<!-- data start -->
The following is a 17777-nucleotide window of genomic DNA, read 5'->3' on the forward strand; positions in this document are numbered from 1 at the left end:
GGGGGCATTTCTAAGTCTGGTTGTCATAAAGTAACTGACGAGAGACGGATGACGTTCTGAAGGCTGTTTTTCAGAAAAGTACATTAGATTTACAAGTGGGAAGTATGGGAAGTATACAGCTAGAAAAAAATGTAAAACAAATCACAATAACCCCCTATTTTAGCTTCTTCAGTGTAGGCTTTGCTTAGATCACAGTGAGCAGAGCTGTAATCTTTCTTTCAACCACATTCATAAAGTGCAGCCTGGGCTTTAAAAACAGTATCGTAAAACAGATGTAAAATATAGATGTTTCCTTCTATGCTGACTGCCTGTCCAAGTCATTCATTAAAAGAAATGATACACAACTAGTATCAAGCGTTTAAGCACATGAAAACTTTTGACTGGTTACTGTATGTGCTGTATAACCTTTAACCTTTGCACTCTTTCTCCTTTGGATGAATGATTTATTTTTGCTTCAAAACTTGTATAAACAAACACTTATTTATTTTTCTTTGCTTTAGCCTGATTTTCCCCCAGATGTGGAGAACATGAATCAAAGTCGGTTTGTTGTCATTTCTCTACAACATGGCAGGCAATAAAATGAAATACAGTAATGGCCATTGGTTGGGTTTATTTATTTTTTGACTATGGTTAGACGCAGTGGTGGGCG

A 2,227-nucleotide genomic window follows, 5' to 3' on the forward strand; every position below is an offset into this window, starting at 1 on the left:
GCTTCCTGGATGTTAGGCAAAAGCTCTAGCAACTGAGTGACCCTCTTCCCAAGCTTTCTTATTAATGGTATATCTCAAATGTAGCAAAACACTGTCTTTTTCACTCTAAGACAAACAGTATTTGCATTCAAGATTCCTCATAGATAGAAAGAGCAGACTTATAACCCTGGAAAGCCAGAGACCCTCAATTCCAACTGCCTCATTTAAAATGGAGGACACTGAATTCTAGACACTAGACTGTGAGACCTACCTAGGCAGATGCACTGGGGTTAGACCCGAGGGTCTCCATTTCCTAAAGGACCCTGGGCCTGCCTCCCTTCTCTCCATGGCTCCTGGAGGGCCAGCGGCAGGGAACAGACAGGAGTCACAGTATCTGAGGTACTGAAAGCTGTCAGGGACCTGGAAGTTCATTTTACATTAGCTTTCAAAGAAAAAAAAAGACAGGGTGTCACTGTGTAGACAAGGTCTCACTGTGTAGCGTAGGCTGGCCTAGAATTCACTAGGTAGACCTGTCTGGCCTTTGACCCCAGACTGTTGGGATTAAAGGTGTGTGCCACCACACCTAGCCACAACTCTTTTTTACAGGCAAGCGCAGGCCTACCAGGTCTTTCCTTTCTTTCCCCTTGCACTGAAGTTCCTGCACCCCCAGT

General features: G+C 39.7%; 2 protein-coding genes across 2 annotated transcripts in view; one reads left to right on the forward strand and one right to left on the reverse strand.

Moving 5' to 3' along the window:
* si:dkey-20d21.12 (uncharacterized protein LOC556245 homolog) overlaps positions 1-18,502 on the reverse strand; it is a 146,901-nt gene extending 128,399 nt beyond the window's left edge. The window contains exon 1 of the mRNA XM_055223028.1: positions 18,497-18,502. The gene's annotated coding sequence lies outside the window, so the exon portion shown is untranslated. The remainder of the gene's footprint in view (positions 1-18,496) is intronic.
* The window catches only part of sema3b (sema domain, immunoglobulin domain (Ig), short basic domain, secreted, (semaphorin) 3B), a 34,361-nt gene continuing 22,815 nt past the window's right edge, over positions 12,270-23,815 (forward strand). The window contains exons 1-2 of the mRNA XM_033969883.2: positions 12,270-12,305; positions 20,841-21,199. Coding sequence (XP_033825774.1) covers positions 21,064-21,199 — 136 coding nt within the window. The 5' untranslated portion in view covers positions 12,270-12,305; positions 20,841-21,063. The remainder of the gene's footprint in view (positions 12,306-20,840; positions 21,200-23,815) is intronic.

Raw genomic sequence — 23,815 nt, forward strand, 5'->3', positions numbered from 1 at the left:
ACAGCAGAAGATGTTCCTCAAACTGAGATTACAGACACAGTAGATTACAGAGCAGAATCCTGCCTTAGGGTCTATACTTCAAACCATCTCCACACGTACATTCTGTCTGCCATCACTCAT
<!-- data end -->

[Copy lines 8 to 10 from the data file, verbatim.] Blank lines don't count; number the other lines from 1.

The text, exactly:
* The window catches only part of sema3b (sema domain, immunoglobulin domain (Ig), short basic domain, secreted, (semaphorin) 3B), a 34,361-nt gene continuing 22,815 nt past the window's right edge, over positions 12,270-23,815 (forward strand). The window contains exons 1-2 of the mRNA XM_033969883.2: positions 12,270-12,305; positions 20,841-21,199. Coding sequence (XP_033825774.1) covers positions 21,064-21,199 — 136 coding nt within the window. The 5' untranslated portion in view covers positions 12,270-12,305; positions 20,841-21,063. The remainder of the gene's footprint in view (positions 12,306-20,840; positions 21,200-23,815) is intronic.

Raw genomic sequence — 23,815 nt, forward strand, 5'->3', positions numbered from 1 at the left:
ACAGCAGAAGATGTTCCTCAAACTGAGATTACAGACACAGTAGATTACAGAGCAGAATCCTGCCTTAGGGTCTATACTTCAAACCATCTCCACACGTACATTCTGTCTGCCATCACTCAT